It was inevitable, even if I hoped that some kind of “natural justice of things” would make this pesky coronavirus (not to be called otherwise) spare this continent that already suffers from so many other viruses (not only carriers of diseases), it was not so.
In such a poor country, long in Islamic war and now in civil war, we are “entering the tunnel” of COVID 19, that’s all we needed!
It has only been two weeks since they diagnosed the first case of infection. The government, waiting to see how the situation develops before taking further action, has so far dictated the following:
The curfew may seem insufficient, but we must take into account the reality that we are living here. It is very difficult to declare total confinement. Almost no family has the capacity to store the minimum amount of food necessary to even confine themselves for 24 hours.
In a “housing” of a single room of a few square meters and without electricity, little can be stored.
Besides, as you have heard me say several times, here we survive from day to day. Women have to go out on the streets every day to earn some money to buy the bare minimum to eat that day or to fetch water and firewood for cooking. This explains the general mentality that prevails now: “If I don’t die from coronavirus, I will starve to death, and I am more likely to starve to death than to die from coronavirus…”. It’s realistic. It’s tough.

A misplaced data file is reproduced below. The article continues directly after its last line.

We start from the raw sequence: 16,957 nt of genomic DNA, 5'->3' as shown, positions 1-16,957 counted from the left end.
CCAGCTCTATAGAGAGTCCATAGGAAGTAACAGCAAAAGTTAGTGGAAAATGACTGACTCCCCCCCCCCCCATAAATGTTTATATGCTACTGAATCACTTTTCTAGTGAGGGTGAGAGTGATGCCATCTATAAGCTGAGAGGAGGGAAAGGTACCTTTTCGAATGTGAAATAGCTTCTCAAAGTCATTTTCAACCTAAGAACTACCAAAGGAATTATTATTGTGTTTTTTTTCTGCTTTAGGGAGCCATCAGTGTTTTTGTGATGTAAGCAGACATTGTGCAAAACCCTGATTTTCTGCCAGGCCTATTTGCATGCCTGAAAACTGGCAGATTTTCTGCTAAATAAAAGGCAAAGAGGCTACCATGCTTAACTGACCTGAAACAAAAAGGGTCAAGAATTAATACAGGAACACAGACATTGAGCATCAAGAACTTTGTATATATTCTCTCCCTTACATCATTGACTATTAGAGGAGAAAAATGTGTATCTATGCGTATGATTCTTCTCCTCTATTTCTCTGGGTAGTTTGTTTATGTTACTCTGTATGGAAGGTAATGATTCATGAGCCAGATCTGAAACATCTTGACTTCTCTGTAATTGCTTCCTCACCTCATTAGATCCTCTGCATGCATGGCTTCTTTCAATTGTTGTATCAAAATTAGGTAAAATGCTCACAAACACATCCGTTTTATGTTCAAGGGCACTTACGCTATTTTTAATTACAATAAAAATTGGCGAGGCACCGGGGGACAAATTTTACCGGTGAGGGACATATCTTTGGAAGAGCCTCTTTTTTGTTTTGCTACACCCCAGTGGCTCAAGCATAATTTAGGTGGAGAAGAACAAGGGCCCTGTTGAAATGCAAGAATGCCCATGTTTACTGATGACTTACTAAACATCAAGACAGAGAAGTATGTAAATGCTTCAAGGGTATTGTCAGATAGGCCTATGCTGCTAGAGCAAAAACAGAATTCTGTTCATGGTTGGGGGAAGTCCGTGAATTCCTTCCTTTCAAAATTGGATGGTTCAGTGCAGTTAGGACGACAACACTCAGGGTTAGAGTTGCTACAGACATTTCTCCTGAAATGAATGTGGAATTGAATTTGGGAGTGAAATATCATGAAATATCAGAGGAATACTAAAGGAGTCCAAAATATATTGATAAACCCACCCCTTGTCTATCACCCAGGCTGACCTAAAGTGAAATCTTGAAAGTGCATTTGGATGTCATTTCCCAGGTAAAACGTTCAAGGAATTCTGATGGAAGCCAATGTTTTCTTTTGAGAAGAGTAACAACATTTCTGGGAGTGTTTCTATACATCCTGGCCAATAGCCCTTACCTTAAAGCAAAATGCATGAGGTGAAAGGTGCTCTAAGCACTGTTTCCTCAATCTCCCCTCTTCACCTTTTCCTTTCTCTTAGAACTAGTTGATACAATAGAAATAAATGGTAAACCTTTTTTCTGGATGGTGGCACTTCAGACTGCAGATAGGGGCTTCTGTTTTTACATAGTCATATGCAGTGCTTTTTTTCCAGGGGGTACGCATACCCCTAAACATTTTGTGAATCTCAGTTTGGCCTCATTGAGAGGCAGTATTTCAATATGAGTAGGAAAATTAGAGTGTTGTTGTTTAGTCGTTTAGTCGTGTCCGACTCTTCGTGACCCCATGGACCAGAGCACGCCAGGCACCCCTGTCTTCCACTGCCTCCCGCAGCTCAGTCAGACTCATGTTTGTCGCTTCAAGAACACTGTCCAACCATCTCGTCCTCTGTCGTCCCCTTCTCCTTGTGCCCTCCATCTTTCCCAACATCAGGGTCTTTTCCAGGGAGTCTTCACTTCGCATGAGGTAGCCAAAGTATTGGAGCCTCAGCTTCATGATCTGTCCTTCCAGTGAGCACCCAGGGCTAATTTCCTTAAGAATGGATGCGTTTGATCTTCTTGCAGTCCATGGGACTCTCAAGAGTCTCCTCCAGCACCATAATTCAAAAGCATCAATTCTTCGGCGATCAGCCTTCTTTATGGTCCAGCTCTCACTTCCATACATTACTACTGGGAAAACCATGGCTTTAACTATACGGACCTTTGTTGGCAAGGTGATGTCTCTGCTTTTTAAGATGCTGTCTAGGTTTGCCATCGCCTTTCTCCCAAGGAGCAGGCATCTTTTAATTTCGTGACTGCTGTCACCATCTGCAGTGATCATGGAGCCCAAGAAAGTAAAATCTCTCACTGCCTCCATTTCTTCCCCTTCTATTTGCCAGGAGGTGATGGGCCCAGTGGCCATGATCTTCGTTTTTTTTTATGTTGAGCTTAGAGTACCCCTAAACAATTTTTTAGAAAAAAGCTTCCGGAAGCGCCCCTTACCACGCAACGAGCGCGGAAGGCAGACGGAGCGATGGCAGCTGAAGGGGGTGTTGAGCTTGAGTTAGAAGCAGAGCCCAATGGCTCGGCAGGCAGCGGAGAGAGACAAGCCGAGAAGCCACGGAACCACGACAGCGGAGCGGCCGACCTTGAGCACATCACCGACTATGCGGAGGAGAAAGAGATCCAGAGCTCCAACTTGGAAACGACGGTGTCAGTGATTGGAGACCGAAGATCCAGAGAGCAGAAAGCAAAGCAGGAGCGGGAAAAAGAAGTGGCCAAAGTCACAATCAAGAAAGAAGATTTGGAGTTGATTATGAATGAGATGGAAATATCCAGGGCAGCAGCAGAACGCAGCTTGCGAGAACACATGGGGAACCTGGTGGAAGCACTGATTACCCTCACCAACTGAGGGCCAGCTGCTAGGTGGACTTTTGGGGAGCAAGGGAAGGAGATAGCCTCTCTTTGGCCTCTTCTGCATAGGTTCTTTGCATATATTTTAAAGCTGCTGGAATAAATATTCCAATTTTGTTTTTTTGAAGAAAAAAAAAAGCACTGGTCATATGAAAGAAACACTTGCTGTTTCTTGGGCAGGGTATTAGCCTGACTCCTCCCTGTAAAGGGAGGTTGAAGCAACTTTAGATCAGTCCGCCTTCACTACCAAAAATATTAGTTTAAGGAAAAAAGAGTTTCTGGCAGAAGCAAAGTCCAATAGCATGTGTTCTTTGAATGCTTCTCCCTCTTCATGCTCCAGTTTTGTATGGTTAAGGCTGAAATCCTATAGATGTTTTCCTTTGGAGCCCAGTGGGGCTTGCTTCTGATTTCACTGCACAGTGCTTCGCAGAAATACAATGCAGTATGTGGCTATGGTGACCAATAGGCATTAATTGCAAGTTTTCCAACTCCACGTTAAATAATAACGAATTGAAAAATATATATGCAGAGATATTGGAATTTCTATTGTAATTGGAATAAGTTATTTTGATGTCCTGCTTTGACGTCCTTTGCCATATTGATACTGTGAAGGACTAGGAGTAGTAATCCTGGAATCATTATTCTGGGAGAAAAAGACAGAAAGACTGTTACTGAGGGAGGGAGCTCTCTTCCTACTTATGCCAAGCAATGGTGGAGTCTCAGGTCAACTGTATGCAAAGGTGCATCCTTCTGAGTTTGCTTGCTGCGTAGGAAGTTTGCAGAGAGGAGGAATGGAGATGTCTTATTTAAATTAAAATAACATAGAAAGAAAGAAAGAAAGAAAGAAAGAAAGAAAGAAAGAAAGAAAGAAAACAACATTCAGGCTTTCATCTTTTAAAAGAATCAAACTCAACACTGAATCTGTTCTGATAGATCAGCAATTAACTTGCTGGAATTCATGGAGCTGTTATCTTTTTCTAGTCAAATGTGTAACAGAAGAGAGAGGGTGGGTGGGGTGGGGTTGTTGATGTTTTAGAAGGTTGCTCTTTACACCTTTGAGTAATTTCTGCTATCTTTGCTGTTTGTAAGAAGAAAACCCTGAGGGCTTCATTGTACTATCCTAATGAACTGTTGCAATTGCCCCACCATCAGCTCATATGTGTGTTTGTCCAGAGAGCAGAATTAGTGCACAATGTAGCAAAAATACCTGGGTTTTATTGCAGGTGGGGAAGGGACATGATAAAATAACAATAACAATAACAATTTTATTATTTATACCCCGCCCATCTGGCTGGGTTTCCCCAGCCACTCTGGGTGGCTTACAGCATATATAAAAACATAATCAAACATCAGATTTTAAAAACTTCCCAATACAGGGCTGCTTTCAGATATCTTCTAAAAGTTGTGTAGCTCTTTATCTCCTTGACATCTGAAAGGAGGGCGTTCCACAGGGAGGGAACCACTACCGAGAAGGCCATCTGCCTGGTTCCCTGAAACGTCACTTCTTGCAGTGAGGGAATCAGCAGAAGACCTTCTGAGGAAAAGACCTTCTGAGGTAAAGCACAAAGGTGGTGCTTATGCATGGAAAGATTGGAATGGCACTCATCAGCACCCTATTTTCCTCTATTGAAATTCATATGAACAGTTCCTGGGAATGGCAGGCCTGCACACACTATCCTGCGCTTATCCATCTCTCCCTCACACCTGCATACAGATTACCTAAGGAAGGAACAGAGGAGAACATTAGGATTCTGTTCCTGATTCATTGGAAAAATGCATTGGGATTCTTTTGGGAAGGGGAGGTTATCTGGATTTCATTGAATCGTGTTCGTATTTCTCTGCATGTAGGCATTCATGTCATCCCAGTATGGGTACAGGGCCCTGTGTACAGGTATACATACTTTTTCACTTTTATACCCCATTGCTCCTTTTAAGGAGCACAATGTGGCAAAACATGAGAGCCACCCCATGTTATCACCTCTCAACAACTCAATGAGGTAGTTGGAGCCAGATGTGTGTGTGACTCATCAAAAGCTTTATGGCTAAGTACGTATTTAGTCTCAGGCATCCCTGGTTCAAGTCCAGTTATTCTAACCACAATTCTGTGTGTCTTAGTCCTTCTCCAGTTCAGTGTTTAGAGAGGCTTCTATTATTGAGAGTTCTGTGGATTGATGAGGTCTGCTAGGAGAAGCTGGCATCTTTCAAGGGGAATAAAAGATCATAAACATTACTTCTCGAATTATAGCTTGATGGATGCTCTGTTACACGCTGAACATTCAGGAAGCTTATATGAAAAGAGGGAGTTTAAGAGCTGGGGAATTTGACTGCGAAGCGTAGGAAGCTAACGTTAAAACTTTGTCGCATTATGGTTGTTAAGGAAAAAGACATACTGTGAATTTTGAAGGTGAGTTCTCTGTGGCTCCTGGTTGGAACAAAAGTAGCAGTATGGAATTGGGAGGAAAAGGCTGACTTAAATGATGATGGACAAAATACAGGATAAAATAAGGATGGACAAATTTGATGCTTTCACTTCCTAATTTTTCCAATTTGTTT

Last Saturday, the 22nd, was the first day of curfew. I’m glad the police took the order very seriously. But I’m shocked and saddened by the way it was done.
Because here, the fine for going out on the street does not work well and the system for sending you home if you have skipped the curfew is by force… The same Saturday night we already had some shocking videos and pictures about it. And also some “funny” ones, like the three elderly people who went fishing when they shouldn’t have, and who were asked by the police to do some push-ups on the ground repeating: “I have to respect the curfew, I have to respect the curfew, I have to respect the curfew, I have to respect the curfew, I have to respect the curfew…”
I am aware that today, who would have believed it, we are in a better situation than you are in Europe, and that we are all focused on praying, believers or non-believers, each in his own way, for Spain, Italy, France, etc. But, please, do not forget to make room in your prayers and thoughts for us so that the virus realizes that it doesn’t like the heat over 40 degrees and decides to spare us …
María is a member of the NGO Friends of Rimkieta. Article extracted from her blog
(Translated by Paola Fourcaud)